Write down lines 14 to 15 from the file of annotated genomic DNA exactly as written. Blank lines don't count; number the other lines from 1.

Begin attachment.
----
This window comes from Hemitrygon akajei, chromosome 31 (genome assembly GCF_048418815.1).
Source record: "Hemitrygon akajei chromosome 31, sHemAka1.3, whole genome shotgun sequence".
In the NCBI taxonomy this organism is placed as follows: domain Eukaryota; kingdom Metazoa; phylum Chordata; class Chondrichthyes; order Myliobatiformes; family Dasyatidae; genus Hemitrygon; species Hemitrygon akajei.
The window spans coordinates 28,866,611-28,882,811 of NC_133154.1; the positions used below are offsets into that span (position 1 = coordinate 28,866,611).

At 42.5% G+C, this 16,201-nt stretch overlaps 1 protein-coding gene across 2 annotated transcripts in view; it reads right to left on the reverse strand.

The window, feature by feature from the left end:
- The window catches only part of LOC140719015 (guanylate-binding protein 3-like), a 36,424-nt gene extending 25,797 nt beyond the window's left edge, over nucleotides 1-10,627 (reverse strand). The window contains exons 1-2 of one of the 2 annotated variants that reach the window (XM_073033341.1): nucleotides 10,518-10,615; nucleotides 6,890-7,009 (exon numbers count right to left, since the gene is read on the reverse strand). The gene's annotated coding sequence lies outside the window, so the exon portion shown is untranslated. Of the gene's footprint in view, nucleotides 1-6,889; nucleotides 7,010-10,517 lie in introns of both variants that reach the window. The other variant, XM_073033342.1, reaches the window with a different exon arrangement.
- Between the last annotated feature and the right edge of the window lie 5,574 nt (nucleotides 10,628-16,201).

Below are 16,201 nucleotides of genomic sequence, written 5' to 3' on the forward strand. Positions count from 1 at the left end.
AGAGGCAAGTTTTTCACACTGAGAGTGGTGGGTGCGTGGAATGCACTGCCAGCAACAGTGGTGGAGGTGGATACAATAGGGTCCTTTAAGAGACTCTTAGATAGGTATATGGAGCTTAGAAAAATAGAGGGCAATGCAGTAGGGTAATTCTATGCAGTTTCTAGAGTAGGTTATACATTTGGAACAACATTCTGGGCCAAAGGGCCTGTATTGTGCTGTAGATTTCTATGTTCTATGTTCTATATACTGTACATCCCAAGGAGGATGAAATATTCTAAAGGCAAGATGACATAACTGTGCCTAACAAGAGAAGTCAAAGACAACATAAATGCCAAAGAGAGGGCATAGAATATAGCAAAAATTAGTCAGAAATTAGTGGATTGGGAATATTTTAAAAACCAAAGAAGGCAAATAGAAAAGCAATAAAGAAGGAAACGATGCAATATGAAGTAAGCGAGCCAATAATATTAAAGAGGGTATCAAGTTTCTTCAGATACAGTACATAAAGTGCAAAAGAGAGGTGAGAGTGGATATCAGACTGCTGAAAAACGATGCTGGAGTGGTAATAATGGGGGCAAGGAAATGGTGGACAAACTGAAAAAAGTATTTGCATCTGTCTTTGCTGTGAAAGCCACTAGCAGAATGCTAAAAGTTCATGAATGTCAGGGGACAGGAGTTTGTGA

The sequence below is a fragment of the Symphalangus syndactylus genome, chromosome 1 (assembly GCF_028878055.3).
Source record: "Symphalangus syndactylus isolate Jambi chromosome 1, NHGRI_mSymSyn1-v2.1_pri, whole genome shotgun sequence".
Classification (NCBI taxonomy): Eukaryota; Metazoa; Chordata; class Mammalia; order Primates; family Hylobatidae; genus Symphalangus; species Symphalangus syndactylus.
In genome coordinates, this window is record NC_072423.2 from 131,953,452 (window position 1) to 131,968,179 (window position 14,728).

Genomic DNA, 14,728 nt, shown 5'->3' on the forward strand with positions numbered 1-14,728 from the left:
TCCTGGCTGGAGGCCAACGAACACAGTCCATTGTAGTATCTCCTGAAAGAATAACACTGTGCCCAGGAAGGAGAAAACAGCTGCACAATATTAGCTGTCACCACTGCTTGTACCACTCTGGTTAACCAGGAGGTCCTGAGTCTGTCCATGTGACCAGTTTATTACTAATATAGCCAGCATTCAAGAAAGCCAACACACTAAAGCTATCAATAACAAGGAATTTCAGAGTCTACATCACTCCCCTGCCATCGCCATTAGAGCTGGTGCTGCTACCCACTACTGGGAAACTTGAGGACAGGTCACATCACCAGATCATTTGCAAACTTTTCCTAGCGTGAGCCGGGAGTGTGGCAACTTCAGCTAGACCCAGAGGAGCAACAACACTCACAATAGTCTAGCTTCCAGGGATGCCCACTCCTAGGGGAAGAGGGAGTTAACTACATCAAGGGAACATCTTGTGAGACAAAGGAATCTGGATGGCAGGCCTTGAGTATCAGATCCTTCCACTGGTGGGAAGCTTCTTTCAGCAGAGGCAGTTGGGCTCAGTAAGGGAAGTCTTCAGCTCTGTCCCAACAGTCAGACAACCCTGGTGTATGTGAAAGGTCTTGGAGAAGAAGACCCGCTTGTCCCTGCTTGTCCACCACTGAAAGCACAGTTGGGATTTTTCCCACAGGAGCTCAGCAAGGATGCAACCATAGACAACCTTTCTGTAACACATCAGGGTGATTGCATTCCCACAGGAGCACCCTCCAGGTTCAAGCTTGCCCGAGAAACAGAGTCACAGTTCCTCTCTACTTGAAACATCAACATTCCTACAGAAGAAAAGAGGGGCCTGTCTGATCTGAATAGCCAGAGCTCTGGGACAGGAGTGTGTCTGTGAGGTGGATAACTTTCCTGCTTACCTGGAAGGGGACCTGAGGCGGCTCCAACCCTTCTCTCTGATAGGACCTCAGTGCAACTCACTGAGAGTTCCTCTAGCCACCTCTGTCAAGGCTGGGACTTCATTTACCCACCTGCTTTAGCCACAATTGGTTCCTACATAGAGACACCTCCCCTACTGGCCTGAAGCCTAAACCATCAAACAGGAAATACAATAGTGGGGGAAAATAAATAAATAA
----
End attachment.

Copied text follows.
In genome coordinates, this window is record NC_072423.2 from 131,953,452 (window position 1) to 131,968,179 (window position 14,728).

Genomic DNA, 14,728 nt, shown 5'->3' on the forward strand with positions numbered 1-14,728 from the left: